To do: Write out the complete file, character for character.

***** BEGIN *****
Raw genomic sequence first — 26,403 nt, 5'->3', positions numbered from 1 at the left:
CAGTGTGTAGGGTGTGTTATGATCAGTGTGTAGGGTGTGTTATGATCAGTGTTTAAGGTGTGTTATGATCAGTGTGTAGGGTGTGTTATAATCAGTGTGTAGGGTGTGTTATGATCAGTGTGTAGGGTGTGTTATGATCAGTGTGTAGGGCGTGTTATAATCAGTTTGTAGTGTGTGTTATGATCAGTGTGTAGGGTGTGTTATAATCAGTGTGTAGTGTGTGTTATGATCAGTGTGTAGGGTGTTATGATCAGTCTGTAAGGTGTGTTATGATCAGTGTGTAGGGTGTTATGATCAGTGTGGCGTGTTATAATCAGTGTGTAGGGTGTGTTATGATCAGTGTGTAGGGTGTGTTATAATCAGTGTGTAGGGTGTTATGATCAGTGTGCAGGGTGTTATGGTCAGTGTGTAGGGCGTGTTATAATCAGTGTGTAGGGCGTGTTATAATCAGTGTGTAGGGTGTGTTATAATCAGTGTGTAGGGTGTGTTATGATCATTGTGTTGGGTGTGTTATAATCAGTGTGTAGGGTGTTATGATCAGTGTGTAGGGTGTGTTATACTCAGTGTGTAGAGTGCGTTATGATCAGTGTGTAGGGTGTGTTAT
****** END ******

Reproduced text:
Raw genomic sequence first — 26,403 nt, 5'->3', positions numbered from 1 at the left:
CAGTGTGTAGGGTGTGTTATGATCAGTGTGTAGGGTGTGTTATGATCAGTGTTTAAGGTGTGTTATGATCAGTGTGTAGGGTGTGTTATAATCAGTGTGTAGGGTGTGTTATGATCAGTGTGTAGGGTGTGTTATGATCAGTGTGTAGGGCGTGTTATAATCAGTTTGTAGTGTGTGTTATGATCAGTGTGTAGGGTGTGTTATAATCAGTGTGTAGTGTGTGTTATGATCAGTGTGTAGGGTGTTATGATCAGTCTGTAAGGTGTGTTATGATCAGTGTGTAGGGTGTTATGATCAGTGTGGCGTGTTATAATCAGTGTGTAGGGTGTGTTATGATCAGTGTGTAGGGTGTGTTATAATCAGTGTGTAGGGTGTTATGATCAGTGTGCAGGGTGTTATGGTCAGTGTGTAGGGCGTGTTATAATCAGTGTGTAGGGCGTGTTATAATCAGTGTGTAGGGTGTGTTATAATCAGTGTGTAGGGTGTGTTATGATCATTGTGTTGGGTGTGTTATAATCAGTGTGTAGGGTGTTATGATCAGTGTGTAGGGTGTGTTATACTCAGTGTGTAGAGTGCGTTATGATCAGTGTGTAGGGTGTGTTAT